The seascape and the sand are not specifically referring to Russia. Both metaphors refer to what we see happening all over the world. The seascapes are reflecting the big movements in an ever-changing world, while sand is the metaphor for the kind of foundation that society is building its hopes on when love is no longer a factor and falls by the wayside. Russia is brought into the scene as a nation that is swept along with the flow.
Russia serves in the novel as a platform where many aspects are coming together. It serves as a background with a difficult political dimension that becomes overlaid with an agonizing love in the protagonist's personal sphere. Russioa also serves as an example for a universal tragedy in which the wider light of love that should have built a renaissance society has been systematically stomped out.
For Russia this tragedy has a deep root that was celebrated in the 1980s with the Thousand Year Anniversary of Russia having embraced the Byzantine orthodox religion that supports an imperial system of thinking in which love has no place. It puts the truth at the top of a vertical hierarchical separation and mankind at the dirt bottom, too far below for mankind to reach for the truth. Superimposed, the Byzantine system sets up a mediator between the two extremes who conveys to the masses of society what the truth is. This set-up creates a perfectly functioning imperial system in which arbitrary lies rule supreme that are wielded by an empire to mentally rape the masses. As many people now realize and say: 'In Lies We Trust!'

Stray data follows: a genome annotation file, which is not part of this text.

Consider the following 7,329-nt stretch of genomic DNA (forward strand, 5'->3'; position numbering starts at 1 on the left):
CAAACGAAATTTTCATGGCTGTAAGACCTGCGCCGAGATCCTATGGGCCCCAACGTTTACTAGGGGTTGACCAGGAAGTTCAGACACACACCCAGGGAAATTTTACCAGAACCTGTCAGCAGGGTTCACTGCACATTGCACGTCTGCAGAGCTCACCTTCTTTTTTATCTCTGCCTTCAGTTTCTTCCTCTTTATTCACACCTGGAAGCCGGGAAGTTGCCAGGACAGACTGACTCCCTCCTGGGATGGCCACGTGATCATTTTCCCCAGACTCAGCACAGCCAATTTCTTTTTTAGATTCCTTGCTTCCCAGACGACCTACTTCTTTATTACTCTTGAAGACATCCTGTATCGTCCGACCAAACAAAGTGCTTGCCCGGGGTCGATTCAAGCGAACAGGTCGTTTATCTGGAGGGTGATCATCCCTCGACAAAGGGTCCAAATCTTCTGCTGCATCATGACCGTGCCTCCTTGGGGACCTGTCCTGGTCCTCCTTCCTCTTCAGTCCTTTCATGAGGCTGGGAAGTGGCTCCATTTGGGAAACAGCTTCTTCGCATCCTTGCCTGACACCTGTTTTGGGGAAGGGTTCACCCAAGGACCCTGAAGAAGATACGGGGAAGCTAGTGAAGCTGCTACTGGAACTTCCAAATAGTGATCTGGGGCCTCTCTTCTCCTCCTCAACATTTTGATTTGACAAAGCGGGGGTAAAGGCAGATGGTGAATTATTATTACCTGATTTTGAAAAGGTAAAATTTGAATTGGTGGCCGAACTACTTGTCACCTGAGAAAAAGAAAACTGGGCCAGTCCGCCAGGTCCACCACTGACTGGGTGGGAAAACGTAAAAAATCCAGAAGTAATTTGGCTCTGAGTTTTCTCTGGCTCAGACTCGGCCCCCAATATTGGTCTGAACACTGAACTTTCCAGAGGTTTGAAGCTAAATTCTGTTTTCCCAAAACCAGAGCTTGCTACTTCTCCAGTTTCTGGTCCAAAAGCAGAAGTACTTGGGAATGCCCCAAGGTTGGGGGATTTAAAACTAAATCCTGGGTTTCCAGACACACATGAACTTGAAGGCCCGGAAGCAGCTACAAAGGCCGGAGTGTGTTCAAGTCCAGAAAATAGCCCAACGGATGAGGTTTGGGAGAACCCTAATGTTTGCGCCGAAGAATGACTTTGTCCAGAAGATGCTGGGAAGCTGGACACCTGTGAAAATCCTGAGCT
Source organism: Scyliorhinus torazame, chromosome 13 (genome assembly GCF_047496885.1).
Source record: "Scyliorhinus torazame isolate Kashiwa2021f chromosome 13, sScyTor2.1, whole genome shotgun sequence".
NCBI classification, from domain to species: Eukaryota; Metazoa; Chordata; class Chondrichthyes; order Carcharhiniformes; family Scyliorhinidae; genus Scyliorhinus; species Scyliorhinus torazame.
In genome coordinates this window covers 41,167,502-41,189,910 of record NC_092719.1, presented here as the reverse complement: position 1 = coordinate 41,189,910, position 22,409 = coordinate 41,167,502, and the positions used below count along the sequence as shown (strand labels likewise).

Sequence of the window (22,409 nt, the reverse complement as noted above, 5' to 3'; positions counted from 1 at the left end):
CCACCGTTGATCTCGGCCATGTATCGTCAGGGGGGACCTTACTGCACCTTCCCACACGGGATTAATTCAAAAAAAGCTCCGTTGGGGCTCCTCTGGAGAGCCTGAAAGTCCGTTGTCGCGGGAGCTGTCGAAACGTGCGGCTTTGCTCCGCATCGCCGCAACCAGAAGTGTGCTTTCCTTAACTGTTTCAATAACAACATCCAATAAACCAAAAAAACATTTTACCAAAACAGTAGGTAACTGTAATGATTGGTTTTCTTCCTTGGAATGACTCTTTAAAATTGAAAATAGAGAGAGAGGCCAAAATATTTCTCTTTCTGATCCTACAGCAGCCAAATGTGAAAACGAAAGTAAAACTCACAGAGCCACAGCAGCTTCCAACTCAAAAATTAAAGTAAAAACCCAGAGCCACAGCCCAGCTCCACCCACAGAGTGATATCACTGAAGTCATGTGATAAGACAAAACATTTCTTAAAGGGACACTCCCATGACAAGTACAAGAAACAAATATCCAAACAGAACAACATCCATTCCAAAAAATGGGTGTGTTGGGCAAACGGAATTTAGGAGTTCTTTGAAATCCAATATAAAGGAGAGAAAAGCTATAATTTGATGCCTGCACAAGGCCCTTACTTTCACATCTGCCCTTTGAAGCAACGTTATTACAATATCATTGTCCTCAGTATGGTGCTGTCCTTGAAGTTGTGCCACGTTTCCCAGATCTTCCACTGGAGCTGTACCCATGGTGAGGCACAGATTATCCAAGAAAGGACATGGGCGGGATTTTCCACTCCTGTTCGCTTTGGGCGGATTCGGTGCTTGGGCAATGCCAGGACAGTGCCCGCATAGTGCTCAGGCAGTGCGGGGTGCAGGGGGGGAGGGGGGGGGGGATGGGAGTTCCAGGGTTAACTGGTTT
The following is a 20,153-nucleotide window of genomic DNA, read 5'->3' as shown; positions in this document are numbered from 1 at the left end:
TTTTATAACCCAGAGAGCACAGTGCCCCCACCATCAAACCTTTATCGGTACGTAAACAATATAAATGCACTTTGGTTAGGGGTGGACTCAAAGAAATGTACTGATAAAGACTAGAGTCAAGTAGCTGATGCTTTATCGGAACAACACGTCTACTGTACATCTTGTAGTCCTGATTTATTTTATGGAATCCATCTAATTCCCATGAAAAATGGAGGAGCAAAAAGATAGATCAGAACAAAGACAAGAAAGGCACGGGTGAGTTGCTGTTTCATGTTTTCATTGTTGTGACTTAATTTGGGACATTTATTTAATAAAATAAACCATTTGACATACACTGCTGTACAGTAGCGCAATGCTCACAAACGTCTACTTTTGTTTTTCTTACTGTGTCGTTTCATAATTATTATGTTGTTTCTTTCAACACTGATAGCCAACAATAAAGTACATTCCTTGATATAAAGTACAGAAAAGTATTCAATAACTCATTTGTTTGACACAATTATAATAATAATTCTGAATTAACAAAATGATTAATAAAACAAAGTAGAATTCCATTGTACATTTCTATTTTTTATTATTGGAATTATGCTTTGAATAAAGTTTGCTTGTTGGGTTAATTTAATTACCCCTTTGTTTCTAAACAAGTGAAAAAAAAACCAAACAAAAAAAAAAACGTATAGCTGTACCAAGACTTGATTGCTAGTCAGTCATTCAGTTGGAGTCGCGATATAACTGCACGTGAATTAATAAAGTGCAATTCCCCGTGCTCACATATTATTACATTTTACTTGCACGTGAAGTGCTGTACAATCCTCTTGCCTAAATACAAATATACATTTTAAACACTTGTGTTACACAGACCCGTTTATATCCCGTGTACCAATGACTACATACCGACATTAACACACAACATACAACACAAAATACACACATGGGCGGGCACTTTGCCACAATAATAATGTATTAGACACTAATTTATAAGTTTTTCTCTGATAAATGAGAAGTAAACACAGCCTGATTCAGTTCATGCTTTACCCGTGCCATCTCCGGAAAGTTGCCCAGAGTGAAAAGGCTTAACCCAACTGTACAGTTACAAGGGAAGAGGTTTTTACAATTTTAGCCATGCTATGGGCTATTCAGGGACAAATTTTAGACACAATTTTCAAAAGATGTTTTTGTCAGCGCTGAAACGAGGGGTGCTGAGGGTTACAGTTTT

What Russia celebrated in the 1980s, has become the watchword of the world. And we still live in that world. We celebrate it. We close our eyes and sing, "in Lies we Trust!"
This darkness of insanity is today's environment though it is mirrored in the novel in the pre-collapse Soviet environment. In both environments love is a difficult subject to get deep into it, though it is evermore required to protect nations, civilization, and individuals. Nevertheless it becomes increasingly difficult to develop strong new threads of love, even though they are essential for mankind as a link to its humanity and to one-another. In the novel such threads are precariously forged where none existed, and against great obstacles. In that respect, the novel represents a breakthrough in the development of love, even though little is actually won except a greater self-appreciation with a greater confidence in love itself.
|You are invited to enter the gallery room:|
Vistas in this room of the gallery of the invisible shapes that shape in the landscape of love:
researcher and author
novels exploring the dimensions of love in spirituality, humanity, life, sexuality, marriage, romance, relationships, politics, and in economics
Thank you for visiting - Rolf Witzsche
Cygni Communications Ltd.
North Vancouver, B.C.
(c) copyright 1989 Rolf
A. F. Witzsche applies
to all novels
of the series, The Lodging for the Rose (above)
including the free online presentation. For (c) copyright details refer to "chapters" page.
(c) copyright 2003 applies to the web-presentation technology
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